Scientists have given the Isle of Man a clean bill of health over radiactivity levels.
New studies show that levels in Manx foodstuffs and at beaches and harbours are well within acceptable limits and give no cause for alarm.
The conclusion of the Isle of Man government laboratory’s annual radioactivity monitoring report for 2013 was published today (Tuesday).
The laboratory – part of the Department of Environment, Food and Agriculture – conducts routine monitoring of seafood, marine sediments and seaweed to assess the impact of environmental contamination by radioactive material, in particular waste discharges from the Cumbrian nuclear waste reprocessing plant Sellafield, which lies 32 miles from the Isle of Man.
Sellafield is permitted to discharge low levels of radioactivity both to the air and sea.
Liquid waste discharges are much more extensive than gaseous discharges and of greater radiological significance, due to the potential human exposure via seafood.
The main seaborne pollutants linked to Sellafield are the radioactive isotopes Caesium-137 and Technetium-99. The laboratory has equipment that can measure these isotopes down to extremely low levels.
‘Past and present day discharges result in traces of radioactivity being found in fish and shellfish, but at levels that are barely detectable,’ said Dr Paul McKenna, senior scientist at the laboratory.
‘Our analysis of seafood samples throughout 2013 found only trace amounts, which were well below safe limits for human consumption.’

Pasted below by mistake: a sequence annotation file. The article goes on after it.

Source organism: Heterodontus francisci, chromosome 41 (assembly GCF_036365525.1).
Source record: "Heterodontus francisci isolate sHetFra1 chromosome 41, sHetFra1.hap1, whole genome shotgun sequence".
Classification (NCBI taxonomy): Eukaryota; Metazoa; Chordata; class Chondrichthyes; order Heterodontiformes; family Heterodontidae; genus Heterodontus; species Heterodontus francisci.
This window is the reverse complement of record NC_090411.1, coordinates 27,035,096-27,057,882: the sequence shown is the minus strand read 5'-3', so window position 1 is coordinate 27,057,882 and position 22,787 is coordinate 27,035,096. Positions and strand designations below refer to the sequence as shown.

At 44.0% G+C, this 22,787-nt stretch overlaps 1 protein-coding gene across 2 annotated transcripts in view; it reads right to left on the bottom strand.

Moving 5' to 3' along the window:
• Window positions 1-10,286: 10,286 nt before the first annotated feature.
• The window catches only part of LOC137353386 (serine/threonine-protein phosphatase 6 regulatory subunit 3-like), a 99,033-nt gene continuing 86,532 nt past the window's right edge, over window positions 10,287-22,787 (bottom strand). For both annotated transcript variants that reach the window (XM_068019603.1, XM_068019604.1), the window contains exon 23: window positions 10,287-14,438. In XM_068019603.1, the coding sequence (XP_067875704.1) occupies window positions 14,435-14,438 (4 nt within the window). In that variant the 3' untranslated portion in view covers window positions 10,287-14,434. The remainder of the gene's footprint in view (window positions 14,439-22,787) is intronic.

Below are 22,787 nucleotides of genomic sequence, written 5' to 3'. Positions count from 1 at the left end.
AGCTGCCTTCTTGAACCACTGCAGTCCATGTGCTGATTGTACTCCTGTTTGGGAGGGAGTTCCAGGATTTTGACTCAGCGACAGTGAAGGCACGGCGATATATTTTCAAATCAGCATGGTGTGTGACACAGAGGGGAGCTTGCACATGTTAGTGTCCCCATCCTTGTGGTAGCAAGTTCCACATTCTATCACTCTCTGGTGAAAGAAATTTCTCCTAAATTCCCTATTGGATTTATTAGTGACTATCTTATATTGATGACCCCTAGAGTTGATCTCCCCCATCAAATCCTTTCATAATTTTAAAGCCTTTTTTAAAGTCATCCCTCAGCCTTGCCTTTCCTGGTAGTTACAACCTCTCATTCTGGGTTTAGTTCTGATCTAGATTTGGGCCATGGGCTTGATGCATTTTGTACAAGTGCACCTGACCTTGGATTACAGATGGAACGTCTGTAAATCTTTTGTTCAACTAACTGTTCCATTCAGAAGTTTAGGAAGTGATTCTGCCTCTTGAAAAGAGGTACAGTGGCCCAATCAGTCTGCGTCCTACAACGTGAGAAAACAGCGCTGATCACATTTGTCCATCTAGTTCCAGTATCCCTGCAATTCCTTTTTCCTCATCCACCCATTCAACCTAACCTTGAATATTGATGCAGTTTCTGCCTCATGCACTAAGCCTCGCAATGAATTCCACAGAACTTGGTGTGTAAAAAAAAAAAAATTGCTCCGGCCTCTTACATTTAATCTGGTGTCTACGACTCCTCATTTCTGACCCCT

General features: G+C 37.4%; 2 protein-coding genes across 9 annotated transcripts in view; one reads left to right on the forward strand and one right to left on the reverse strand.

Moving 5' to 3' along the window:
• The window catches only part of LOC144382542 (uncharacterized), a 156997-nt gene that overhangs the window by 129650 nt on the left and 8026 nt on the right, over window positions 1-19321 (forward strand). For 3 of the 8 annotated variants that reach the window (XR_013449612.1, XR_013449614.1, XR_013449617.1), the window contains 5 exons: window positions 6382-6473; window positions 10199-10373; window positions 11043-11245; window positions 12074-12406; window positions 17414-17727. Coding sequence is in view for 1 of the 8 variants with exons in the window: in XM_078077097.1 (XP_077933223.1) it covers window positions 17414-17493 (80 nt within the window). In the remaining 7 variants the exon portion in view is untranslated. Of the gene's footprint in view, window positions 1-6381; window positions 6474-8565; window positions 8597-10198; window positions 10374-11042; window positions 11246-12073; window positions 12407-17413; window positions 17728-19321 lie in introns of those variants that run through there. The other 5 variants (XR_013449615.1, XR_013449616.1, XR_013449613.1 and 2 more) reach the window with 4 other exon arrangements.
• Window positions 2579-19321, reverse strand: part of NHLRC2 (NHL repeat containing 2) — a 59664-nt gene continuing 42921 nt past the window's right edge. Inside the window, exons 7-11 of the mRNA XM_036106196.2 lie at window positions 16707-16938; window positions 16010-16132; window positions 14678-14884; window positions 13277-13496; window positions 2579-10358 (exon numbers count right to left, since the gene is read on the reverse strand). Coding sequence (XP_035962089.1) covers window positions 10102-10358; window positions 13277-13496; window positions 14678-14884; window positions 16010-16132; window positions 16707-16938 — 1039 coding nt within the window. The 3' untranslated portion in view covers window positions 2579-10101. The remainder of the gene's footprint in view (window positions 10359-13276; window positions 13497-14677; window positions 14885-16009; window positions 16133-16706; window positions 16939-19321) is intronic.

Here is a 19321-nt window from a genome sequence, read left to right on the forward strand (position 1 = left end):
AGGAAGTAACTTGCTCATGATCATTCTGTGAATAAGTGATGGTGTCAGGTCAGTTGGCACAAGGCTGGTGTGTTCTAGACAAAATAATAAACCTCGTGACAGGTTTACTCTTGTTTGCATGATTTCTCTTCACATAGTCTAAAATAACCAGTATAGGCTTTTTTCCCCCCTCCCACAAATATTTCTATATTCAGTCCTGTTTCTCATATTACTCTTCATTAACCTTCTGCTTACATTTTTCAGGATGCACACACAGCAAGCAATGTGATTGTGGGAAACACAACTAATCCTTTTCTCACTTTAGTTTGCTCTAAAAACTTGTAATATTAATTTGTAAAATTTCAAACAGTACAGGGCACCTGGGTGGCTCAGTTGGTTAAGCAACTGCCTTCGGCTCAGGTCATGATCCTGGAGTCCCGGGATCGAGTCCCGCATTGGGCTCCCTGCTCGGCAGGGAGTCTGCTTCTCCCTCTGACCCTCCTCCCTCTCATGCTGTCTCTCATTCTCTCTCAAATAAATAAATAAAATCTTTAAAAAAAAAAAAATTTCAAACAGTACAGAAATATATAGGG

The laboratory also monitors background radiation in harbour sediments and on beaches. Levels were found to be consistently low and therefore of no concern to people using them, Dr McKenna said.
Traces of Sellafield radioactivity can be found in seaweed, but the levels are far too low to be a hazard to people handling it.
The amount of Technetium-99 absorbed by seaweed is about 1/20th of the concentration found a decade ago.
During 2013, routine tests were performed on a wide range of other locally-produced foods including milk, meat and vegetables – with nothing of significance detected in any of the samples.
The 2013 monitoring results are reassuring, the evidence from the annual testing of seafood and environmental materials confirming that the Isle of Man does not have a contamination problem due to Sellafield, said Dr McKenna.
The government laboratory’s monitoring will continue in order to detect and quantify any radioactive contamination that may arise from Sellafield, or any other source, whether through licenced discharges or otherwise, both for public reassurance and to allow action to be taken should unacceptable contamination occur.
Pollution from the nuclear industry accounts for less than 1 per cent of the Manx population’s annual radiation exposure, most (around 85 per cent) being from natural environmental sources. Medical exposure is the biggest man-made contributor to the total annual dose.
The 2013 and previous reports can be found at www.gov.im/radioactivity